Long Net Stinkhorn
Plant text by Naomi Lacey, feature photo Wikipedia
Common name: Long Net Stinkhorn, Veiled Lady, Bamboo Fungus, Crinolene Stinkhorn
Scientific name: Phallus indusiatus
Family, and related species: Phallaceae
Description including form (tree, climber etc), other similar species
A very unusual-looking fungus, the veiled stinkhorn grows up to 25cm high with a slimy, conical-shaped cap approx. 50mm x 40mm, which varies in colour from white to brown to rusty orange. It has a hollow white stalk and a fine, lacy white net that falls from the cap like a skirt to about ¾ the length of the stem. It has a strong, rotting meat-like smell to attract flies and other insects to its slimy spoors on the cap which is why it is called a stinkhorn.
Role/ characteristics/ use in permaculture
This edible fungus is sought after in Chinese cuisine and is hailed for its anti-inflammatory and aphrodisiac properties. Typically it is dried and then rehydrated for consumption.
It is known to be able to detoxify environmental pollutants found in rainforests.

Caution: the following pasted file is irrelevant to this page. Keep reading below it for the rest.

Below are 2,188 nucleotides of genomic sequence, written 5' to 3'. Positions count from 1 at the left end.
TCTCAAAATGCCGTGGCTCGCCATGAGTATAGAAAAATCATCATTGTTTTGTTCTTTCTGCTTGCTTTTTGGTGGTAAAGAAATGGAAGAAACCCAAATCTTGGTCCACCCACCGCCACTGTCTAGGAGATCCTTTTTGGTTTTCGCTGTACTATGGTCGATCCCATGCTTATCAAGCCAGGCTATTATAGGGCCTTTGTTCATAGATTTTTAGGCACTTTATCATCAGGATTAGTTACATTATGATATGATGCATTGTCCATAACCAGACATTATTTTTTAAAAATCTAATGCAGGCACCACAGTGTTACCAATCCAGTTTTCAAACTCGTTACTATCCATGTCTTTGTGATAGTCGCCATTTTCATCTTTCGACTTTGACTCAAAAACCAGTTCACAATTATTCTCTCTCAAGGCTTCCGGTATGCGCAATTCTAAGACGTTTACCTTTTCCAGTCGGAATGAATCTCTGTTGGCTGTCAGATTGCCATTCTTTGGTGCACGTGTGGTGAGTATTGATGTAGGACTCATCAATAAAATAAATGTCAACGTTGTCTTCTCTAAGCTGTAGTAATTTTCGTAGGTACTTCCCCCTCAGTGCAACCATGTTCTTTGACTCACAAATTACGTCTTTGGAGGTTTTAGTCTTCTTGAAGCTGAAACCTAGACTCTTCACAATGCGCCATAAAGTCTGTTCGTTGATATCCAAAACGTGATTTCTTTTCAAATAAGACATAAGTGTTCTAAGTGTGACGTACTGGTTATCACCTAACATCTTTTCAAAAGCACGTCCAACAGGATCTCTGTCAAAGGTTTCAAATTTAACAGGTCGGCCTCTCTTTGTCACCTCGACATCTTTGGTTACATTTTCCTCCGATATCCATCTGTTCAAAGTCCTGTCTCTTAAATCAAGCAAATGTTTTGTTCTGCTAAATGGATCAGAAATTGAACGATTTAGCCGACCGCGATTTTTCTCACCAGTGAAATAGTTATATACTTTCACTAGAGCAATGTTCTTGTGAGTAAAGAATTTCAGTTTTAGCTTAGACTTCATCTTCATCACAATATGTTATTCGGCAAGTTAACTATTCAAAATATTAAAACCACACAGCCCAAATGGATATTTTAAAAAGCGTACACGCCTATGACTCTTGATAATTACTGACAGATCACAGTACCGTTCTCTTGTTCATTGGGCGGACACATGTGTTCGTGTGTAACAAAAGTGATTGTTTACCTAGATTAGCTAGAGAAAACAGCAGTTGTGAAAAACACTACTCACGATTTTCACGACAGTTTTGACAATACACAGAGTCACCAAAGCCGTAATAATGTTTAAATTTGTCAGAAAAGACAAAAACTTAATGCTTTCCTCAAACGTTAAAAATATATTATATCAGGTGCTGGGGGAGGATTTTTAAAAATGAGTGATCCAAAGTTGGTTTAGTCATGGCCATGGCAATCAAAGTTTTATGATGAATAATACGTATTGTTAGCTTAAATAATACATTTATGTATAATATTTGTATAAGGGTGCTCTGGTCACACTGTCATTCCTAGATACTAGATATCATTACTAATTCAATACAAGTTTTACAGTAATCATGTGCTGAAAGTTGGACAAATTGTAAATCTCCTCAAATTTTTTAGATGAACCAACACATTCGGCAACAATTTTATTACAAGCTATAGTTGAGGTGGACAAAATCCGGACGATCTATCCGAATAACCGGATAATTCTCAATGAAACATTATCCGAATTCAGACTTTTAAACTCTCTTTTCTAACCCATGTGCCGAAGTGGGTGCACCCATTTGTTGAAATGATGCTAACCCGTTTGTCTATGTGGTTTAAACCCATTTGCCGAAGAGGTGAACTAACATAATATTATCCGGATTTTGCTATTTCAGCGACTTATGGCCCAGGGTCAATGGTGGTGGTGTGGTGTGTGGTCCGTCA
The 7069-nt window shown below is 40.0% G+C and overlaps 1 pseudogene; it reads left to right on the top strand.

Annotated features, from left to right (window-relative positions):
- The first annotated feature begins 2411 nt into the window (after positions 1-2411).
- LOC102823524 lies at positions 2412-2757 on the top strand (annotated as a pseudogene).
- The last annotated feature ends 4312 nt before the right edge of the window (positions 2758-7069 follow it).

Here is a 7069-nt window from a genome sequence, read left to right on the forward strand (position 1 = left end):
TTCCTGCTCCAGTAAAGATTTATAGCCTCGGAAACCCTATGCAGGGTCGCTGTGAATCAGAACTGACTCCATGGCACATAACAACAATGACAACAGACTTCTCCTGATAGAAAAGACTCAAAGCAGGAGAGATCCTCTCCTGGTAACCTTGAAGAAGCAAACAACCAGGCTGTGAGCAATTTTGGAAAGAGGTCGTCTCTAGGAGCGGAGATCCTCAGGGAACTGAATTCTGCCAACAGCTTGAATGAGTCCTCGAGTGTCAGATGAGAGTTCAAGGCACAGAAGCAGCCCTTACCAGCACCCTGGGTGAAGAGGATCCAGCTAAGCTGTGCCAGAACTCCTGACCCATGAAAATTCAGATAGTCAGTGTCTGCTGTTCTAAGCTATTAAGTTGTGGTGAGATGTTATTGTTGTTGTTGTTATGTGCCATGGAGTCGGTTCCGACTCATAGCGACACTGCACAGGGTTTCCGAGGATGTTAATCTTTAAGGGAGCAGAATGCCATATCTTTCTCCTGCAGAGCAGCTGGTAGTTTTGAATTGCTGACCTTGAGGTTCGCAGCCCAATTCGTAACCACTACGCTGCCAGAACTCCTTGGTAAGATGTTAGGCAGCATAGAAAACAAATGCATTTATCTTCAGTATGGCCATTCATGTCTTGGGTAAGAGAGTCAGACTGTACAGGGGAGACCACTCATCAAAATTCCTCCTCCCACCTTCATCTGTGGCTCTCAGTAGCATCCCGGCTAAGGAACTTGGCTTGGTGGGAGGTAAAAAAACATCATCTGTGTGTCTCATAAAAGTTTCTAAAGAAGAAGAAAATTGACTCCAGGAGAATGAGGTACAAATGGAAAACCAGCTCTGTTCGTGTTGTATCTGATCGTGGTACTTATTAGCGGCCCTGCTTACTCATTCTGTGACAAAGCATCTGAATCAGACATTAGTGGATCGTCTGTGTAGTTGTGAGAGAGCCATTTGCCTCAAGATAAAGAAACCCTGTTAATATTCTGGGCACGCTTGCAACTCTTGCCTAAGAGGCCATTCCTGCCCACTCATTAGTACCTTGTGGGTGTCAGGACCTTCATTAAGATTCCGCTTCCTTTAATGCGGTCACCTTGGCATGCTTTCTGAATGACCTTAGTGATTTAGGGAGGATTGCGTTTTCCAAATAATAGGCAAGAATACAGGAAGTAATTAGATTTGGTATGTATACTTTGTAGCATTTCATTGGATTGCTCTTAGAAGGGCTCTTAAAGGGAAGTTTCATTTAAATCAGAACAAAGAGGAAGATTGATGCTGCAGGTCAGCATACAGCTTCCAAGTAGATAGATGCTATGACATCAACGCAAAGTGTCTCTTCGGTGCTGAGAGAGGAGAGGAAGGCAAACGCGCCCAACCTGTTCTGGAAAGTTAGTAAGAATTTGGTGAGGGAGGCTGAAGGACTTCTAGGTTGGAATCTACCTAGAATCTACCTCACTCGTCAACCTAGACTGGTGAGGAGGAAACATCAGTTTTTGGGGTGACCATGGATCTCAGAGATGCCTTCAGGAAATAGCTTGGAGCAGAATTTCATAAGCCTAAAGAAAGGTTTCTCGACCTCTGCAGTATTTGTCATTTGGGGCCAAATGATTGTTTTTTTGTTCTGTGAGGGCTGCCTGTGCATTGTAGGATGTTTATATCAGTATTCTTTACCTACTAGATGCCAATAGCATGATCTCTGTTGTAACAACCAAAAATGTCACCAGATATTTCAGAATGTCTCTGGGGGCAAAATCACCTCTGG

Ecology and habitat requirements
Native to Australia and other tropical regions of the world, the veiled lady is commonly found growing in rich organic matter such as decaying logs and leaves or mulch after heavy rains. It is often found in well mulched gardens during the wet season and in particular can be found around bamboo.
Access to plants
It is currently cultivated commercially in China but very difficult to find adequate translations about it.
There is nowhere in Australia that I can find to purchase spores.
The best option I can see is to take specimens as they can be found in the wet season and move to an appropriately mulched area in the hope that some of the spores will take.
Wikipedia, 2014, Phallus indusiatus
Fungimap Inc, Phallus indusiatus
Tree Hugger, 2014, 13 Most bizarre mushrooms
Mackay Regional Botanic Gardens, 2009, Stinkhorn Fungi, Mackay Regional Council, Mackay, 2009
Journal of Threatened Taxa, 2010, Phallus indusiatus Vent. & Pers. (Basidiomycetes) – a new generic record for Eastern Ghats of India [Internet]